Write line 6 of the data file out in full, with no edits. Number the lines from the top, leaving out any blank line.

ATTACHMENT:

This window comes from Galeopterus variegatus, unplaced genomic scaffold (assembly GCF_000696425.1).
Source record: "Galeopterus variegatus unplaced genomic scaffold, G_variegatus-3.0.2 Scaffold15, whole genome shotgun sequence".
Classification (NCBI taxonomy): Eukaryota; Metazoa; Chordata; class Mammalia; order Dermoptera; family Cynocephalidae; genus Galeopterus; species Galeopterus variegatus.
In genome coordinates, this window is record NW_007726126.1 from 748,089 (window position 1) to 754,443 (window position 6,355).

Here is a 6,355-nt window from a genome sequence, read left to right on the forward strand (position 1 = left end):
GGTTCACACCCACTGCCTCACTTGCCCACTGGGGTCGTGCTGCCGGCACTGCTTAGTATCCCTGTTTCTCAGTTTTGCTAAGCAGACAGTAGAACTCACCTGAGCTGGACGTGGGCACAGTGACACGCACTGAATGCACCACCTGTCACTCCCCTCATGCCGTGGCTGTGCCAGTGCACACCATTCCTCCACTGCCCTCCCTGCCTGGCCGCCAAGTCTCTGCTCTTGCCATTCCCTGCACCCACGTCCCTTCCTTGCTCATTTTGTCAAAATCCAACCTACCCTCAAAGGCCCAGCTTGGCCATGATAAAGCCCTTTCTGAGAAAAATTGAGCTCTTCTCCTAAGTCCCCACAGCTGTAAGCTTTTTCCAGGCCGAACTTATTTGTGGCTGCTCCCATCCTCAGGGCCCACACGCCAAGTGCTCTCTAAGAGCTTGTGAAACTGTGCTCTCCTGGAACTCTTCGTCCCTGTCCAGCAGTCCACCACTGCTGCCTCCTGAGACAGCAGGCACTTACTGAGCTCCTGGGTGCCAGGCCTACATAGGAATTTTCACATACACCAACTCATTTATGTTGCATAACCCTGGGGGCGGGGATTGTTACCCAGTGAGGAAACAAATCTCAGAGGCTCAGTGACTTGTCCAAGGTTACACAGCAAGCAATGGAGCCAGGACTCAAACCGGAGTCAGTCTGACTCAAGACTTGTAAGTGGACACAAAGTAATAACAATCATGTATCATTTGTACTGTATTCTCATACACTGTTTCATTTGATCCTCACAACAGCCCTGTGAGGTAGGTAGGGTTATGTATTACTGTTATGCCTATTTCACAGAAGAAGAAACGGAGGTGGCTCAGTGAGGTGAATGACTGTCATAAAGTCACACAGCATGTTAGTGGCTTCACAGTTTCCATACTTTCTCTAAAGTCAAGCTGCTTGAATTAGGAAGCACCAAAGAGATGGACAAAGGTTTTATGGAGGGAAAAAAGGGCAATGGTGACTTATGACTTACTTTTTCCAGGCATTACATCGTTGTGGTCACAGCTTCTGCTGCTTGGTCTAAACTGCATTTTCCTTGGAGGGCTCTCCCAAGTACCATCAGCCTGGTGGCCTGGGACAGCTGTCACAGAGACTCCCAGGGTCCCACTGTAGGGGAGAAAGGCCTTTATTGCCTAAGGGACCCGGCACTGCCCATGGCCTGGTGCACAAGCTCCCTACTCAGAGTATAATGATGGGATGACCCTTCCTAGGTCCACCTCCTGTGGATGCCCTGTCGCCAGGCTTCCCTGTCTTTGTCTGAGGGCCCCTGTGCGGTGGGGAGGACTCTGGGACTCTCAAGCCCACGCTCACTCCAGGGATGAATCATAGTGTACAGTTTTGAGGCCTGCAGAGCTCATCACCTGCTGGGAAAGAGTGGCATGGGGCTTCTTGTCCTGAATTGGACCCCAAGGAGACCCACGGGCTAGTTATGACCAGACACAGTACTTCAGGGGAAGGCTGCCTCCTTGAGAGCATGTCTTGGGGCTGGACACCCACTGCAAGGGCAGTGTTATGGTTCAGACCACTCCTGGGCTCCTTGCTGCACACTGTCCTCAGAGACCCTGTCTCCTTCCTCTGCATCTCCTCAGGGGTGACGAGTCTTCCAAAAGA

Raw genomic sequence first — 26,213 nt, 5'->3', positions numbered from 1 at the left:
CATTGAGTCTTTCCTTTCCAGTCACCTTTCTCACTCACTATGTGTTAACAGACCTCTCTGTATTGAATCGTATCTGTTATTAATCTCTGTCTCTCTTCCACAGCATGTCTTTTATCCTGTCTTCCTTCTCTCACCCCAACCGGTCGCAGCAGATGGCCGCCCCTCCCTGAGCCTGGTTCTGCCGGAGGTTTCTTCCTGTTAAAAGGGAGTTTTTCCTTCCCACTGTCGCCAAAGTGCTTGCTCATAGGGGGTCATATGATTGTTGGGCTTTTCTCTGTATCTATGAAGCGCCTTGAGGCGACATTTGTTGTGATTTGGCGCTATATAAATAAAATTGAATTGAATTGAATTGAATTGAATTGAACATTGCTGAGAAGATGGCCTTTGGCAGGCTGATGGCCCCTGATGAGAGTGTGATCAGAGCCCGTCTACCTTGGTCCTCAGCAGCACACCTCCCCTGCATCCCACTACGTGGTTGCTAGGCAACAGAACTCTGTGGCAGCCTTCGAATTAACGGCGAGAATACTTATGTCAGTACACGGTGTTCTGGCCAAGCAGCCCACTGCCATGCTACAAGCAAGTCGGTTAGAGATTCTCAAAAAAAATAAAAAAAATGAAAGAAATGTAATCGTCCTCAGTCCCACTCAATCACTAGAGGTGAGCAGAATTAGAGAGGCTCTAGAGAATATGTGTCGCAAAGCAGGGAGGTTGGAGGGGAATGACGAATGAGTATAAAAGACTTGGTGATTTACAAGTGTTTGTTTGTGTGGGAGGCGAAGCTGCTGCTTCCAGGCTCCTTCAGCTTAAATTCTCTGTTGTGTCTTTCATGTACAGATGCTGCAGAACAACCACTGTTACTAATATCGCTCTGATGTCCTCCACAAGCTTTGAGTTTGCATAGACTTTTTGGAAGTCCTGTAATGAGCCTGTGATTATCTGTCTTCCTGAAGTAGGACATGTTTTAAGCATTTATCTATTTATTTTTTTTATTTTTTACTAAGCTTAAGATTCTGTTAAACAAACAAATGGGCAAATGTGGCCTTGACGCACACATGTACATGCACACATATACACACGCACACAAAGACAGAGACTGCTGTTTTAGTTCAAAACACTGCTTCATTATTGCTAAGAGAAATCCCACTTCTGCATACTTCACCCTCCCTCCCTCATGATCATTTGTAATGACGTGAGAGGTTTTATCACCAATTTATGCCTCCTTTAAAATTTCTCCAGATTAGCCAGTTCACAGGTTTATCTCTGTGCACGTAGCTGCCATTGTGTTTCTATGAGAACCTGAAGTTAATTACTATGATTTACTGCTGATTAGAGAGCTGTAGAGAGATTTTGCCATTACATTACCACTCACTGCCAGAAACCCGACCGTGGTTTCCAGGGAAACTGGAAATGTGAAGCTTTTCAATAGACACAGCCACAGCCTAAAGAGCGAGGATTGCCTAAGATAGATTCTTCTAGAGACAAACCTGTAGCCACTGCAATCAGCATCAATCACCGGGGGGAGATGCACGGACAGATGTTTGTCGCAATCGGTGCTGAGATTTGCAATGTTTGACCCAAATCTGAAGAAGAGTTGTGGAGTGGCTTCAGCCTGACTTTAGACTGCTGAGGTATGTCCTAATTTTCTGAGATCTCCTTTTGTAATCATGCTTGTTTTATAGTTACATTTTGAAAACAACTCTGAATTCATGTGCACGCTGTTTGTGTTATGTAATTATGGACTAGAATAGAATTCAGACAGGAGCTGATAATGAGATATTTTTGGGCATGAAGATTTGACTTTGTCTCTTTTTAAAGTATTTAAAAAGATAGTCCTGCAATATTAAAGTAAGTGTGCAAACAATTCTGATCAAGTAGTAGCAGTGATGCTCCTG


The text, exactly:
GGTTCACACCCACTGCCTCACTTGCCCACTGGGGTCGTGCTGCCGGCACTGCTTAGTATCCCTGTTTCTCAGTTTTGCTAAGCAGACAGTAGAACTCACCTGAGCTGGACGTGGGCACAGTGACACGCACTGAATGCACCACCTGTCACTCCCCTCATGCCGTGGCTGTGCCAGTGCACACCATTCCTCCACTGCCCTCCCTGCCTGGCCGCCAAGTCTCTGCTCTTGCCATTCCCTGCACCCACGTCCCTTCCTTGCTCATTTTGTCAAAATCCAACCTACCCTCAAAGGCCCAGCTTGGCCATGATAAAGCCCTTTCTGAGAAAAATTGAGCTCTTCTCCTAAGTCCCCACAGCTGTAAGCTTTTTCCAGGCCGAACTTATTTGTGGCTGCTCCCATCCTCAGGGCCCACACGCCAAGTGCTCTCTAAGAGCTTGTGAAACTGTGCTCTCCTGGAACTCTTCGTCCCTGTCCAGCAGTCCACCACTGCTGCCTCCTGAGACAGCAGGCACTTACTGAGCTCCTGGGTGCCAGGCCTACATAGGAATTTTCACATACACCAACTCATTTATGTTGCATAACCCTGGGGGCGGGGATTGTTACCCAGTGAGGAAACAAATCTCAGAGGCTCAGTGACTTGTCCAAGGTTACACAGCAAGCAATGGAGCCAGGACTCAAACCGGAGTCAGTCTGACTCAAGACTTGTAAGTGGACACAAAGTAATAACAATCATGTATCATTTGTACTGTATTCTCATACACTGTTTCATTTGATCCTCACAACAGCCCTGTGAGGTAGGTAGGGTTATGTATTACTGTTATGCCTATTTCACAGAAGAAGAAACGGAGGTGGCTCAGTGAGGTGAATGACTGTCATAAAGTCACACAGCATGTTAGTGGCTTCACAGTTTCCATACTTTCTCTAAAGTCAAGCTGCTTGAATTAGGAAGCACCAAAGAGATGGACAAAGGTTTTATGGAGGGAAAAAAGGGCAATGGTGACTTATGACTTACTTTTTCCAGGCATTACATCGTTGTGGTCACAGCTTCTGCTGCTTGGTCTAAACTGCATTTTCCTTGGAGGGCTCTCCCAAGTACCATCAGCCTGGTGGCCTGGGACAGCTGTCACAGAGACTCCCAGGGTCCCACTGTAGGGGAGAAAGGCCTTTATTGCCTAAGGGACCCGGCACTGCCCATGGCCTGGTGCACAAGCTCCCTACTCAGAGTATAATGATGGGATGACCCTTCCTAGGTCCACCTCCTGTGGATGCCCTGTCGCCAGGCTTCCCTGTCTTTGTCTGAGGGCCCCTGTGCGGTGGGGAGGACTCTGGGACTCTCAAGCCCACGCTCACTCCAGGGATGAATCATAGTGTACAGTTTTGAGGCCTGCAGAGCTCATCACCTGCTGGGAAAGAGTGGCATGGGGCTTCTTGTCCTGAATTGGACCCCAAGGAGACCCACGGGCTAGTTATGACCAGACACAGTACTTCAGGGGAAGGCTGCCTCCTTGAGAGCATGTCTTGGGGCTGGACACCCACTGCAAGGGCAGTGTTATGGTTCAGACCACTCCTGGGCTCCTTGCTGCACACTGTCCTCAGAGACCCTGTCTCCTTCCTCTGCATCTCCTCAGGGGTGACGAGTCTTCCAAAAGA